April 4, 2005

trying to say what’s wrong

Posted in books tagged , , at 11:33 am by placeinthestars

I spent the afternoon reading Funeral Games and really wish I hadn’t. First off, it’s back to the third person omniscient narration, which I don’t think is handled well, and there are too damn many stories she’s trying to tell, so they all kind of get short shrift. I felt terrible for Arridaios and Eurydike, for Sisygambis, Stateira and Drypetis, and for young Alexander, and warm and fuzzy toward Ptolemy, and irritated with Perdiccas. The rest of them – Antipater, Seleucus, Antigonus, Craterus – weren’t around long enough (or at all, in some cases) for me to care one way or another. And of course I already despised Olympias, Roxane and Cassander, so… I will say I liked Eumenes here, which I wasn’t prepared for. *g* Mostly, though, I wanted to take a shower when I was done reading, because they were (mostly) supposed to be on the same side, and they turned on each other like rabid dogs.

I also read A Choice of Destinies by Melissa Scott. It’s an alternate history which has Alexander turning west instead of going into India, and again, the third person omniscient is not deftly handled. And there’s a lot of “this happened and then that happened and this other thing happened, so now we can get to the scene I really want to write” which is fine for 2K words of fanfiction that wants to get to the sex, but somewhat less acceptable in a 300 page novel. Otoh, Hephaistion is FABulous *fangirls*, and again, Ptolemy shines. And the Alexander/Hephaistion was deftly handled, I thought (though there wasn’t enough. I’m a shipper, though, so there’s never enough for me. *g*) I’d have liked her to go more into the slight changes (the Philipification, as it were) in Alexander’s method of ruling, which are mentioned, but never explained. Everyone else was mostly two dimensional (dude, the Romans were just guys with similiar names ending in -ius, and I could barely tell them apart except for the one who didn’t want to ally with the Macedonians), which is kind of a shame, because the conceit is brilliant, and the little interludes from the future, showing how this could have changed *everything*, are really intriguing (I’d have liked a little more on that, as well). You can check out a longer, more thorough review here.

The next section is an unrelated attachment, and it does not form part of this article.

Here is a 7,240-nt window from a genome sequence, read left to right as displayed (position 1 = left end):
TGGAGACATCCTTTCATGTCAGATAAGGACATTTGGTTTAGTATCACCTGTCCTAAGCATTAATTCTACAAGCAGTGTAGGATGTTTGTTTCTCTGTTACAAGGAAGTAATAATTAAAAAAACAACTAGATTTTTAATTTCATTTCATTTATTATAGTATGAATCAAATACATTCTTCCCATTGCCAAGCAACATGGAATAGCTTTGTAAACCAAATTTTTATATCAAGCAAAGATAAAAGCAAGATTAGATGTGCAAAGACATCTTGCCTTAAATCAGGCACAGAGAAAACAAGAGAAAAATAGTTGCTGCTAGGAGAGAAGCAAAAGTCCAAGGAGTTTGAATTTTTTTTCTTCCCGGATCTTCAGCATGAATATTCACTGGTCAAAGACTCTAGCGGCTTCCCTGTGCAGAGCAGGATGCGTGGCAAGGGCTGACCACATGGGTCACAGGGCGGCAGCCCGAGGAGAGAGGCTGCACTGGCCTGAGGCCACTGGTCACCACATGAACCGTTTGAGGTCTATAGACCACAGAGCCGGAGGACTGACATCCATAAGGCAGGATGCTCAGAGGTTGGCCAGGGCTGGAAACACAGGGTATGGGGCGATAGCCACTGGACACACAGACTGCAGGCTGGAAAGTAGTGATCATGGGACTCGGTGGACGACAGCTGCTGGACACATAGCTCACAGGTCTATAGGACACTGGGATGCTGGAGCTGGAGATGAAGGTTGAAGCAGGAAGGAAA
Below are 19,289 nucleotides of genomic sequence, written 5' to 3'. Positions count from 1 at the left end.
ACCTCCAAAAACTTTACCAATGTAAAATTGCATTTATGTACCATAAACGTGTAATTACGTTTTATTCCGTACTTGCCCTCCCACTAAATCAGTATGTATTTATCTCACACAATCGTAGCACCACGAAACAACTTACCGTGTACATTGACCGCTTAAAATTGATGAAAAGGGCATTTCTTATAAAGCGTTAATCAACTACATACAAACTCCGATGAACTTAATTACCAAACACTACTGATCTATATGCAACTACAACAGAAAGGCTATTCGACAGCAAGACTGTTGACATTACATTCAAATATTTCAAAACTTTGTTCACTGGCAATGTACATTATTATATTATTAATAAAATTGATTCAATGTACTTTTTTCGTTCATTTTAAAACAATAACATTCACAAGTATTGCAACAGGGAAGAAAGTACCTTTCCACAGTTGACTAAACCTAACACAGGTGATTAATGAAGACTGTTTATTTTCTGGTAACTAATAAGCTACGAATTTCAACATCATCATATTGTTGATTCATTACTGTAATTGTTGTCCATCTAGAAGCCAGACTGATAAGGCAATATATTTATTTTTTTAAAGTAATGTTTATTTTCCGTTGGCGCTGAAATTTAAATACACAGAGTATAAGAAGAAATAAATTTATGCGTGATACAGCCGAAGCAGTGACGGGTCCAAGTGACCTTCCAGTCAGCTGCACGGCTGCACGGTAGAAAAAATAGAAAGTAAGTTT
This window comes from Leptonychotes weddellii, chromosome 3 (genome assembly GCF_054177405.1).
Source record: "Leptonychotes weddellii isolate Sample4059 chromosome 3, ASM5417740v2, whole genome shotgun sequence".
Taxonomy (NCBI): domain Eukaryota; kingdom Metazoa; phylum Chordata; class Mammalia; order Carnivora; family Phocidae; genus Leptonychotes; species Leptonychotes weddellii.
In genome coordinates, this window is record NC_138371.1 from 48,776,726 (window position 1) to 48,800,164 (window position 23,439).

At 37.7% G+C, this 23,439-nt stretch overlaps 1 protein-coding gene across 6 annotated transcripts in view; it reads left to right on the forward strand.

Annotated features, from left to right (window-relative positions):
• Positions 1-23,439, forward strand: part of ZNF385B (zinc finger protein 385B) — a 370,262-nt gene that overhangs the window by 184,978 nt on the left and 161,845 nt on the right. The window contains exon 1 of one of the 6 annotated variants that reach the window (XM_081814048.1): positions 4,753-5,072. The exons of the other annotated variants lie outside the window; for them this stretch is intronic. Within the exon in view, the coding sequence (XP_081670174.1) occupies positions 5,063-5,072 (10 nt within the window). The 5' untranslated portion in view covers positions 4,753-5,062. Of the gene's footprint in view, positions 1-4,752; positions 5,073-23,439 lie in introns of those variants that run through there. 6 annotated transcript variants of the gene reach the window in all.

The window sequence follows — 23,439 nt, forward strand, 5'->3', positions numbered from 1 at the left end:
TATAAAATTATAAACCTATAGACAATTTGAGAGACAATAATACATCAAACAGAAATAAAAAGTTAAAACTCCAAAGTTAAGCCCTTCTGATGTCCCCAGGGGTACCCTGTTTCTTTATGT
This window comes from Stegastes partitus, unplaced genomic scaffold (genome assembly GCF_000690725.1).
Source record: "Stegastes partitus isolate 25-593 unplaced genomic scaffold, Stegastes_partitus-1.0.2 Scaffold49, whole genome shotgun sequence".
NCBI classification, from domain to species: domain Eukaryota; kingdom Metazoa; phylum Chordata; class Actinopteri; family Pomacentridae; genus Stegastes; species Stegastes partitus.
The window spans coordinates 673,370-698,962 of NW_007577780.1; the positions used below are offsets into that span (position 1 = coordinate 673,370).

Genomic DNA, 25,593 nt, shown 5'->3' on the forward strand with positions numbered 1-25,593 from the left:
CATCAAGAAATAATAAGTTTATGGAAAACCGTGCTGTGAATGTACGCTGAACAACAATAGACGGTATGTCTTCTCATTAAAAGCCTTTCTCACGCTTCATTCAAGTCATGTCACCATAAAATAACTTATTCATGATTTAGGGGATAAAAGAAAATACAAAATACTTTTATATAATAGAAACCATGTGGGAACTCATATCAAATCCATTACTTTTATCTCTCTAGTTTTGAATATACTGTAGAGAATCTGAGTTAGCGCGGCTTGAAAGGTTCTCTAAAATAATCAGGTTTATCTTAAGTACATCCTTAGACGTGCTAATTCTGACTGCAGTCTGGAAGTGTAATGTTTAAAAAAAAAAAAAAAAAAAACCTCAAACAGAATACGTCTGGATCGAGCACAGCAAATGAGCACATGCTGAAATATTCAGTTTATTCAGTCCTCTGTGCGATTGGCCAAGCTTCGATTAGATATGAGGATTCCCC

If you are, like me, hungry for more fictional Alexander *cough*DD*cough*, it was way better than Ashes of Empire (or, you know, the twenty or so pages I read of that before I had to put it down before I did violence to someone), which had the godawful writing, though I personally liked Lord of the Two Lands better, but that could be my fondness for Egypt and the sieges of Tyre and Gaza talking, and also my preference for the rotating third person limited narration, rather than the rather choppy third person omniscient. You can get it secondhand from Amazon for about $5, as I don’t think it’s in print anymore.